Socially responsible investment (SRI) is the method of investment decisions on social, ethics, and/or environment within the context of rigorous financial analysis. This study aims to examine the role of intention, attitude, subjective norms, perceived behavioral control and moral norms in explaining SRI behavior by investors in Malaysia. The underlying framework is the Theory of Planned Behavior (TpB) that has been modified to incorporate moral norms as an additional explanatory variable. Studies that apply TpB in their measurement of behavior indicate a mix of explanations for the relationship of constructs that influence behavior through intention which warrant further examinations. The results based on a questionnaire survey of Malaysian investors suggest that attitude, subjective norms and moral norms have positive effect on intention which in turn positively affects behavior towards SRI. The relationship for attitude, subjective norms, and moral norms to behavior is improved significantly by intention as a mediator. Based on squared multiple correlations (R2), it is found that the final structural model could explain 46% of the variance in intention and 50% of the variance in behavior. SRI providers and policy makers should also consider the influence of social pressure from investors' friends and relatives in their SRI decision-making. Investors' personal standards are also found to influence the intention and behavior to invest in SRI.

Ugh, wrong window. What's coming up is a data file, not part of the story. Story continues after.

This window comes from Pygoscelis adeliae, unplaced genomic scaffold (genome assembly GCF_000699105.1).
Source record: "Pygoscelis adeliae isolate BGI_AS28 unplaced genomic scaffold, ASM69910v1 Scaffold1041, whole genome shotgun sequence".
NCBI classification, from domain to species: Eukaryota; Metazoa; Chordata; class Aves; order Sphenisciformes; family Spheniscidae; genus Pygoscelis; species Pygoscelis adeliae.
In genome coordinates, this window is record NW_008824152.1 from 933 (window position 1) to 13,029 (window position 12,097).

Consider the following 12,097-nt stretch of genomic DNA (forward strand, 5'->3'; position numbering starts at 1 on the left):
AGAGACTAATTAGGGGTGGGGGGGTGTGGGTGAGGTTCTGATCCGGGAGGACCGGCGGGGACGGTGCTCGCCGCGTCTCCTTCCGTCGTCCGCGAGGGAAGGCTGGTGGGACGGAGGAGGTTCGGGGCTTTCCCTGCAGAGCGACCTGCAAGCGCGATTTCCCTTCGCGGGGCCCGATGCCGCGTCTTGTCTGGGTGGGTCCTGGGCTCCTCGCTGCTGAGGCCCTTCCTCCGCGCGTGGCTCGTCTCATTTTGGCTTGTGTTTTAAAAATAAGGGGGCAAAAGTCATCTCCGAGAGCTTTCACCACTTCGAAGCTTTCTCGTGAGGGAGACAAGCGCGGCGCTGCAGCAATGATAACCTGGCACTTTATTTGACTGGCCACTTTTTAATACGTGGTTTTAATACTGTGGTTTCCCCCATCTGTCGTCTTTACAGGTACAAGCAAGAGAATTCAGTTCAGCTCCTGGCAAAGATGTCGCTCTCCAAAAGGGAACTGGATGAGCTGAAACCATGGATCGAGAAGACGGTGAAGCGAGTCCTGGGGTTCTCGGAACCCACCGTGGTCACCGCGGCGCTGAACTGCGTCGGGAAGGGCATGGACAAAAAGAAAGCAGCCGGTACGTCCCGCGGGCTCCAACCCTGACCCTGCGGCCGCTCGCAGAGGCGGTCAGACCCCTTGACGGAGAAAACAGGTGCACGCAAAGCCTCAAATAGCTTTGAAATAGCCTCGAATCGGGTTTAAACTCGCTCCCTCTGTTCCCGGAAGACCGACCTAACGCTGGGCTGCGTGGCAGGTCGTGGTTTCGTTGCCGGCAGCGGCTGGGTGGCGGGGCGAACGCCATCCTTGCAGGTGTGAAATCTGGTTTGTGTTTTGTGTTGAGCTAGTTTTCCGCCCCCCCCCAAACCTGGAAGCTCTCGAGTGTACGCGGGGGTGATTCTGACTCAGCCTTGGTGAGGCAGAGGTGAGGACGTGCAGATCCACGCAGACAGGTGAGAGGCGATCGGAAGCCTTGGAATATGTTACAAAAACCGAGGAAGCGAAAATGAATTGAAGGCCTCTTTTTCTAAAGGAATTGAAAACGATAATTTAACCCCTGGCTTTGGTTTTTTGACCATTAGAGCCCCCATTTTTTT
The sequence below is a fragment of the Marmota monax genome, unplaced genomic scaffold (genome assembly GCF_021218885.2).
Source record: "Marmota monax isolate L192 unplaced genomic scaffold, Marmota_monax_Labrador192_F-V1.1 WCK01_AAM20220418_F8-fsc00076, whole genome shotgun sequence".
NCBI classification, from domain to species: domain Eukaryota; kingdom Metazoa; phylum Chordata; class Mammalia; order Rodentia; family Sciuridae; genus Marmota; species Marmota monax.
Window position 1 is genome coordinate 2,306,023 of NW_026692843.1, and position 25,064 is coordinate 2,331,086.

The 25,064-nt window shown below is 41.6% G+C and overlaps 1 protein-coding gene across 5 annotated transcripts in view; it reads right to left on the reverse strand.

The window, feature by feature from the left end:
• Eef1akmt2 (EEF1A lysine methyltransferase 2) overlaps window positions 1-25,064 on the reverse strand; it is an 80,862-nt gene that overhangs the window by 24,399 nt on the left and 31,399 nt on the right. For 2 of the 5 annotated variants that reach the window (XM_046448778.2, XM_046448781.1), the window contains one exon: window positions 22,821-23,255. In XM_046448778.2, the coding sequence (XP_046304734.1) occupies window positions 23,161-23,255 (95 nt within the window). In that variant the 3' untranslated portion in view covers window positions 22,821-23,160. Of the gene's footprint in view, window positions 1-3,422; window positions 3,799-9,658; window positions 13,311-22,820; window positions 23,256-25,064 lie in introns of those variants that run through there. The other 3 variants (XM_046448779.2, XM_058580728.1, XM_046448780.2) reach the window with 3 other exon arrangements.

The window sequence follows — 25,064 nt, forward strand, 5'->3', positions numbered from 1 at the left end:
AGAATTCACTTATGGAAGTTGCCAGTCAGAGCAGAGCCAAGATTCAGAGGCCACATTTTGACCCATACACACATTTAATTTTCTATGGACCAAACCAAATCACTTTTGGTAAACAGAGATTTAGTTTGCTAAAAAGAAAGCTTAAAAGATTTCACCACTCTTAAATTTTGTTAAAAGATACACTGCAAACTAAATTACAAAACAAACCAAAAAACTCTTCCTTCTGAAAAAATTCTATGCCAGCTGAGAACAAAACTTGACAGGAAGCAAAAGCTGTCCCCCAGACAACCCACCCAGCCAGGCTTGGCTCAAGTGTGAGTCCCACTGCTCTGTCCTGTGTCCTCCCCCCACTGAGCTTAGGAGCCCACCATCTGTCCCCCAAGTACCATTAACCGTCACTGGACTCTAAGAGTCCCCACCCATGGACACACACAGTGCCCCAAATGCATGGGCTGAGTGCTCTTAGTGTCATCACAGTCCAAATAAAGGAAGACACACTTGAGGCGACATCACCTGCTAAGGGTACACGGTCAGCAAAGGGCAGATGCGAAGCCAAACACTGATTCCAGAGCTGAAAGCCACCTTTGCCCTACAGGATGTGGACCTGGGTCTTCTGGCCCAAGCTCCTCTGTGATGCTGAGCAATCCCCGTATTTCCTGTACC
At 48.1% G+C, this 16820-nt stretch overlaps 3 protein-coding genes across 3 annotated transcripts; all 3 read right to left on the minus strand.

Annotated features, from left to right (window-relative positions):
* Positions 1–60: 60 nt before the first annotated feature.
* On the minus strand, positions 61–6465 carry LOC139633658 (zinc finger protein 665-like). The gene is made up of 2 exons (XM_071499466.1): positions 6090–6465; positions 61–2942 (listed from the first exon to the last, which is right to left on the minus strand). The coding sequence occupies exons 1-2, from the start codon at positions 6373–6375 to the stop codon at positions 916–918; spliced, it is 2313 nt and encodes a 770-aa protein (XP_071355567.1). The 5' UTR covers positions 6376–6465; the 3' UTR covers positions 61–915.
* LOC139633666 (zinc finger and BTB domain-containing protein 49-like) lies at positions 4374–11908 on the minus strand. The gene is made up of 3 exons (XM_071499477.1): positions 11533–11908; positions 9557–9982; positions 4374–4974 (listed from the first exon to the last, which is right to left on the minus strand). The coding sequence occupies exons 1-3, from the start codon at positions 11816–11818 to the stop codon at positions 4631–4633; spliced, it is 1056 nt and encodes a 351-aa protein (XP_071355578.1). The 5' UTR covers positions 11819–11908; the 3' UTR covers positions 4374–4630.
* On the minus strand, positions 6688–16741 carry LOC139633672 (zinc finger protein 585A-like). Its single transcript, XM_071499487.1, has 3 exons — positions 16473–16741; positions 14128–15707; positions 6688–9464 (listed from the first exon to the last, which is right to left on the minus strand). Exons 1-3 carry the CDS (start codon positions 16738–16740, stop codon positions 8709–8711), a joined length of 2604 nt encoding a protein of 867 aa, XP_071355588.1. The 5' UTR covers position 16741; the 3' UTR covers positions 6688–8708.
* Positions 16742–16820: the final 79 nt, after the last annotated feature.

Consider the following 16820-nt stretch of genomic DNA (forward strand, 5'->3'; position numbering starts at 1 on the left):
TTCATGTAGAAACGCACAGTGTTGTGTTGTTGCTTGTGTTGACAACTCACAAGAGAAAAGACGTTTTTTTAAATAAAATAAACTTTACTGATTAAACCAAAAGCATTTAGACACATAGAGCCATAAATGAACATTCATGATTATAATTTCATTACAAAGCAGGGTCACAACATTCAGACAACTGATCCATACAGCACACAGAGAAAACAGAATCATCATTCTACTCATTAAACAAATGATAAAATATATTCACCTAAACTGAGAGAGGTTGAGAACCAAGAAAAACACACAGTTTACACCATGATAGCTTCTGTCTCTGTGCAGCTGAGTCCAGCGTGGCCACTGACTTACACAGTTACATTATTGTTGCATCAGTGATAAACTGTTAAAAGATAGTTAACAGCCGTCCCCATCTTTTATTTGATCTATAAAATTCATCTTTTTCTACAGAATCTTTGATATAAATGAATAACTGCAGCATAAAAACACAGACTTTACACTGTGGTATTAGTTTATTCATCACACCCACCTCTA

- Moral norms
- Perceived behavioral control
- Socially Responsible Investment